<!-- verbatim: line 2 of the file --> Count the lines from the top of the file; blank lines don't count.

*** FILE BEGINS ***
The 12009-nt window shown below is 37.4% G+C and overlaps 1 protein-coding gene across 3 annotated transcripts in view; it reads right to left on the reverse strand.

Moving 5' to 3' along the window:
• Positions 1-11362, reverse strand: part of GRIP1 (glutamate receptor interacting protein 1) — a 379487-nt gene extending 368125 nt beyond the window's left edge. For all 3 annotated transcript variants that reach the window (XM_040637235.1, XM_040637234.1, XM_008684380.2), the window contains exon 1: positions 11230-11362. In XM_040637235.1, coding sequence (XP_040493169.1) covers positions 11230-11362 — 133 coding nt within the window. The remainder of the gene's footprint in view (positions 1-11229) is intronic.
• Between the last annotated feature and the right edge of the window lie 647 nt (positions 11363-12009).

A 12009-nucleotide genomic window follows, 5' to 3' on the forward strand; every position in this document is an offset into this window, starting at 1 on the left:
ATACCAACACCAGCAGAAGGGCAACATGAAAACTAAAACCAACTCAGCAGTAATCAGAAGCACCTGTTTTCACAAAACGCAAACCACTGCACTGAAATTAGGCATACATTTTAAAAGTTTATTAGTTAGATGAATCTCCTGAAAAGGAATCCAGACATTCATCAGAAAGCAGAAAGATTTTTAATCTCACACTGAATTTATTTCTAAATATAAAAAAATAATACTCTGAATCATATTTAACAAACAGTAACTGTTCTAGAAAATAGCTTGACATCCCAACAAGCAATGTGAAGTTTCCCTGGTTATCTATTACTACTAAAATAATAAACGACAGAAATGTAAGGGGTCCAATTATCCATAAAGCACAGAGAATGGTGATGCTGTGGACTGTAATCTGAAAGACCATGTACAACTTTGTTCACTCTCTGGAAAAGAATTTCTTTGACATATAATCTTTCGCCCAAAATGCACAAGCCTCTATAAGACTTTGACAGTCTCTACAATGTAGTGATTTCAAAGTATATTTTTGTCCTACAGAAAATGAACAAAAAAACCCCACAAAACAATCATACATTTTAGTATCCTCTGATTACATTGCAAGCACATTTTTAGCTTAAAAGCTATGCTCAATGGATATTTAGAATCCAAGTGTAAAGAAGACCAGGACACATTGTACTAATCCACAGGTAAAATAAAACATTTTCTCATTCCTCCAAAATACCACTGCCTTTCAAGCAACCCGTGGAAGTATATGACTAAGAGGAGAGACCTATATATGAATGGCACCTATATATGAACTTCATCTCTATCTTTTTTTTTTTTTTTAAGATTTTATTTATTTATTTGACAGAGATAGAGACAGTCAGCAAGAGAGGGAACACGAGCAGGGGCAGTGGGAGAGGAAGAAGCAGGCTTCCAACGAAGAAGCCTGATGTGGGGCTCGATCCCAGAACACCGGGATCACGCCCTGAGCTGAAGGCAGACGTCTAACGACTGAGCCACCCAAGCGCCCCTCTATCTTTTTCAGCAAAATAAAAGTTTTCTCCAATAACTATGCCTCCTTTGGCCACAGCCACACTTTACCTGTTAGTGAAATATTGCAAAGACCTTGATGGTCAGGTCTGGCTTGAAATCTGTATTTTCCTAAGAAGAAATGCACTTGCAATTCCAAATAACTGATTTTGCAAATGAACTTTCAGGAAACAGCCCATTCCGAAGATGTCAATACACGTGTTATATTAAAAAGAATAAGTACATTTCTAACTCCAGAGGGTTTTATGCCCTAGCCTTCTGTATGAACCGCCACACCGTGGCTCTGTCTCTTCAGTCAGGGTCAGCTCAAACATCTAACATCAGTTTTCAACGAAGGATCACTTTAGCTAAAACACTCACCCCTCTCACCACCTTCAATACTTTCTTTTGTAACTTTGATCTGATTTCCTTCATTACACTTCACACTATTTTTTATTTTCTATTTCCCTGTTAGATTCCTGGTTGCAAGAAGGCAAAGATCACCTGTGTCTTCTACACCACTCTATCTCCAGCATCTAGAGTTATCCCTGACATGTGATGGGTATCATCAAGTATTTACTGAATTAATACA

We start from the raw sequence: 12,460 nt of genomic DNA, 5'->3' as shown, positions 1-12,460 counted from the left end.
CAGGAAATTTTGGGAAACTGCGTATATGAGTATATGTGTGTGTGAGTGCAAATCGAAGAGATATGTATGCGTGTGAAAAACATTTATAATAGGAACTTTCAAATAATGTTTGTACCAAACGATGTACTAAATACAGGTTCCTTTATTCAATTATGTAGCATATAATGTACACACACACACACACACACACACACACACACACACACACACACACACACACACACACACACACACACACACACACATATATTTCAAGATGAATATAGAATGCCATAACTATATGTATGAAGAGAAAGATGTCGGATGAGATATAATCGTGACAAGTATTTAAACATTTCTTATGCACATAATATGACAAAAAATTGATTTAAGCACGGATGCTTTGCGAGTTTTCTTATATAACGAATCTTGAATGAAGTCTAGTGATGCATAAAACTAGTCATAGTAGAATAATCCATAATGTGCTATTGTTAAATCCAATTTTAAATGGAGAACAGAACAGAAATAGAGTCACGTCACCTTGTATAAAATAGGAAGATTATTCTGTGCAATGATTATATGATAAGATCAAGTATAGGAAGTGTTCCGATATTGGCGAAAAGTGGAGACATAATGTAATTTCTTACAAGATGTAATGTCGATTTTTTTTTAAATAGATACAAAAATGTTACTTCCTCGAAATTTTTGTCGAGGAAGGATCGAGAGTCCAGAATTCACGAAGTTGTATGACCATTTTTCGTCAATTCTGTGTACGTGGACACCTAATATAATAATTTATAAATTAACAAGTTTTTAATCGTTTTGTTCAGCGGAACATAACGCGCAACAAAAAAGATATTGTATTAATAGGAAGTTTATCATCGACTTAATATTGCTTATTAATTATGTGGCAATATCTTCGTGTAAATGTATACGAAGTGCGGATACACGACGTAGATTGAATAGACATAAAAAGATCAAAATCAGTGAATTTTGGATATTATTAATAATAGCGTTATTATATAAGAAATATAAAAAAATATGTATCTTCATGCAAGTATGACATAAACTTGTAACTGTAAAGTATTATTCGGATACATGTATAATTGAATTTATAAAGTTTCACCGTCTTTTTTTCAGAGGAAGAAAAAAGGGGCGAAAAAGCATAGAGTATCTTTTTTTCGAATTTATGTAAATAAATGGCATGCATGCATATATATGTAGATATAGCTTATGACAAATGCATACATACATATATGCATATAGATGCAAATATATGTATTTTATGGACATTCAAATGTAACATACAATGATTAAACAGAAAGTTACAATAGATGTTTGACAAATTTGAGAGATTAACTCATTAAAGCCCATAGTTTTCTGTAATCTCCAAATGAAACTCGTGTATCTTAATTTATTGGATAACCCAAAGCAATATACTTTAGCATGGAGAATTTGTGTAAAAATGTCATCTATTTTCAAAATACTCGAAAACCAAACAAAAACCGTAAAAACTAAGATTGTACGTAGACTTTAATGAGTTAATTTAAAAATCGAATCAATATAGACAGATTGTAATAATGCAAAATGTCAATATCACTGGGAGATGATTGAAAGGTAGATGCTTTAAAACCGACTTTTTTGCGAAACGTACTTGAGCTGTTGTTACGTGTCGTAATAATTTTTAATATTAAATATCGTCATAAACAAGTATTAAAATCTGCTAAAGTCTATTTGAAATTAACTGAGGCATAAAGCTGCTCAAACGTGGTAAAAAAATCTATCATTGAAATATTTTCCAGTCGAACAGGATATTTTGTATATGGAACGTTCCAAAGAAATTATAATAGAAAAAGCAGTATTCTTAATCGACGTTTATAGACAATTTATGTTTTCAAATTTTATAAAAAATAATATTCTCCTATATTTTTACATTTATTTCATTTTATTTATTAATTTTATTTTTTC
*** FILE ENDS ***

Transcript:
Moving 5' to 3' along the window: